Photodynamic therapy (PDT) involves the use of photosensitizing agents for the treatment of malignant disease. These photosensitizing agents are infused intravenously and are selectively retained within tumor cells. When exposed to light of the proper wavelength, the photosensitizing agent is activated. This leads to the formation of toxic oxygen radicals, which result in cell death.
Until recently, PDT for lung cancer had primarily been a research tool. Several institutions worked with PDT in the 1980s, but its use in the United States remained limited to the research setting. Photodynamic therapy using the first FDA-approved photosensitizing agent, porfimer sodium (Photofrin), is now available to US clinicians.
Photodynamic therapy has the potential to complement and improve the approach to a variety of clinical problems. Potential applications include carcinoma in situ, early-stage lung cancer in nonsurgical candidates, advanced lung cancer, and tumors metastatic to the lung. To properly assess the role of PDT in these settings requires careful analysis of the mechanism of action and technique of PDT, a review of clinical studies using PDT, and an exploration of how PDT may be integrated into a multimodality approach.
The concept of photochemical sensitization and subsequent cell death is not a new one. Light was used for healing by the ancient Greeks, and by 1900 photochemical reactions were used to kill paramecia.
Photodynamic therapy was initially used to treat skin cancers in the early 1900s, leading to a variety of chemicals being developed to promote photochemical cytotoxicity. Among the agents used, hematoporphyrin subsequently demonstrated the ability to be selectively concentrated or preferentially
retained within malignant cells.[2,3] Hematoporphyrin derivatives were later shown, first by Lipson et al and then by Gregorie et al, to be retained in a large percentage of squamous cell carcinomas and adenocarcinomas.[4-8] This led to the development of newer hematoporphyrin derivatives with experimental applications, including breast cancer and bladder cancer, and the use of PDT in an even wider spectrum of malignancies.[9-13]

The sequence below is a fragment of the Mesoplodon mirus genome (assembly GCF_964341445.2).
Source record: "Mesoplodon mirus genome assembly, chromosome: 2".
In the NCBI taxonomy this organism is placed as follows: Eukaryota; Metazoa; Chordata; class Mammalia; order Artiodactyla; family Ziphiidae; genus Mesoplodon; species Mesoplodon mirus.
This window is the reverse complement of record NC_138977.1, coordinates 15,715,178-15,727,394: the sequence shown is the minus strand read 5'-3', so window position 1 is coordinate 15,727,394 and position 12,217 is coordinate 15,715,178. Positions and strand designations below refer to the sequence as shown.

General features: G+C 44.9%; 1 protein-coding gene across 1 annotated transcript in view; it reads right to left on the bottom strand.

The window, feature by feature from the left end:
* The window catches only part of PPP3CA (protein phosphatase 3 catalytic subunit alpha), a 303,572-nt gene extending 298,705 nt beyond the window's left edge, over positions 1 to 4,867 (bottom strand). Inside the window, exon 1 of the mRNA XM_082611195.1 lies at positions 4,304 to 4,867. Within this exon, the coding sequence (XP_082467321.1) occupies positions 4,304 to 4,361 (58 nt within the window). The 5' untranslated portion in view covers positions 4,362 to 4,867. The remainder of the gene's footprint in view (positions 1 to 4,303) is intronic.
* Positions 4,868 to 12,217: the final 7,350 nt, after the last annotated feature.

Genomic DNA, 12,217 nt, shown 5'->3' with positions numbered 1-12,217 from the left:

These pioneering studies highlighted the importance of several factors related to the mechanism of PDT: membrane injury, delivery of oxygen, the role of the immune and vascular systems, the importance of the photosensitizer, and light dosimetry. Each of these factors is critical to the mechanism of action of PDT and has potential clinical implications.
The basic mechanism of the cellular cytotoxicity of PDT seems to be membrane damage. The plasma and mitochondrial membranes, in particular, are targets of PDT because of the water-lipid partition coefficient of the photosensitizing agents.[14-19] Porphyrin uptake studies demonstrate initial binding of the photosensitizing agent with the plasma membrane, with subsequent extension to the internal cellular membranes. Damage occurs after light activation and is visible immediately. Initially, the damage is characterized by the formation of multiple areas of membrane injury, or blebs. These progress to form larger balloon-like areas.[16,21] Cellular division and normal functions cease; this is followed by cell lysis.
Concurrent with damage to the plasma membrane is injury to other internal cellular membranes, including the mitochondrial membrane, nuclear membrane, Golgi apparatus, and endoplasmic reticulum.[18,22] With mitochondrial injury comes inhibition of oxidative phosphorylation and generation of adenosine(Drug information on adenosine) triphosphate (ATP), followed by a decrease in cellular ATP.[22,23] Using phosphate-31 spectroscopy to assess metabolic response to PDT, it can be shown that the fall in ATP is dramatic, becoming virtually undetectable 2 to 4 hours after treatment.[24,25]
Although PDT results in nuclear membrane injury and DNA strand breaks, it does not appear that DNA injury plays an important role in cell death. Importantly, PDT has not been shown to be mutagenic in vitro.[16,19,26]
Delivery of Oxygen
In vitro, when oxygen is not present or is present in a concentration of less than 2%, cells become resistant to PDT.[27,28] The cytotoxicity of PDT is free radicalmediated via a type II photooxidation reaction.[16,19] In type II reactions, light energy excites and activates the photosensitizer, energy transfer occurs from the sensitizer in its excited state to molecular oxygen, and singlet oxygen species are generated. The resulting free radical generation leads to the membrane injury described above.